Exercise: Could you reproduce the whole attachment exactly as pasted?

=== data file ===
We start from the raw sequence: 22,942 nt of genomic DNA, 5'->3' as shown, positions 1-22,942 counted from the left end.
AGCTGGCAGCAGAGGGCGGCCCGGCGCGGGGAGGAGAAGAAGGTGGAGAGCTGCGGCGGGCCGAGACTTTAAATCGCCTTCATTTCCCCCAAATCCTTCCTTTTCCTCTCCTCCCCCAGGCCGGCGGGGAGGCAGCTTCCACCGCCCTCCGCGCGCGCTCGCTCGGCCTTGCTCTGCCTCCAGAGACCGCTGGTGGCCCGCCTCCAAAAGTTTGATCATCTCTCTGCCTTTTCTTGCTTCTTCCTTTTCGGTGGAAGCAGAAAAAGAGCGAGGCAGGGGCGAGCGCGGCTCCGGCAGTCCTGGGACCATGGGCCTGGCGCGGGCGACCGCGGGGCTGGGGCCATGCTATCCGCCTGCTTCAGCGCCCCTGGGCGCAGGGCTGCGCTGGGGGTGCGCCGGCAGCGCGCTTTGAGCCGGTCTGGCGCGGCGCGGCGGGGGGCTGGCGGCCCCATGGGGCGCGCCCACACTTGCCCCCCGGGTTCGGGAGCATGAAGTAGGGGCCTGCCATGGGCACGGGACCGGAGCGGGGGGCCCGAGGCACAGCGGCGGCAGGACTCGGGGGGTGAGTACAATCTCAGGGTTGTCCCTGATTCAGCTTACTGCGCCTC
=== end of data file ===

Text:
We start from the raw sequence: 22,942 nt of genomic DNA, 5'->3' as shown, positions 1-22,942 counted from the left end.
AGCTGGCAGCAGAGGGCGGCCCGGCGCGGGGAGGAGAAGAAGGTGGAGAGCTGCGGCGGGCCGAGACTTTAAATCGCCTTCATTTCCCCCAAATCCTTCCTTTTCCTCTCCTCCCCCAGGCCGGCGGGGAGGCAGCTTCCACCGCCCTCCGCGCGCGCTCGCTCGGCCTTGCTCTGCCTCCAGAGACCGCTGGTGGCCCGCCTCCAAAAGTTTGATCATCTCTCTGCCTTTTCTTGCTTCTTCCTTTTCGGTGGAAGCAGAAAAAGAGCGAGGCAGGGGCGAGCGCGGCTCCGGCAGTCCTGGGACCATGGGCCTGGCGCGGGCGACCGCGGGGCTGGGGCCATGCTATCCGCCTGCTTCAGCGCCCCTGGGCGCAGGGCTGCGCTGGGGGTGCGCCGGCAGCGCGCTTTGAGCCGGTCTGGCGCGGCGCGGCGGGGGGCTGGCGGCCCCATGGGGCGCGCCCACACTTGCCCCCCGGGTTCGGGAGCATGAAGTAGGGGCCTGCCATGGGCACGGGACCGGAGCGGGGGGCCCGAGGCACAGCGGCGGCAGGACTCGGGGGGTGAGTACAATCTCAGGGTTGTCCCTGATTCAGCTTACTGCGCCTC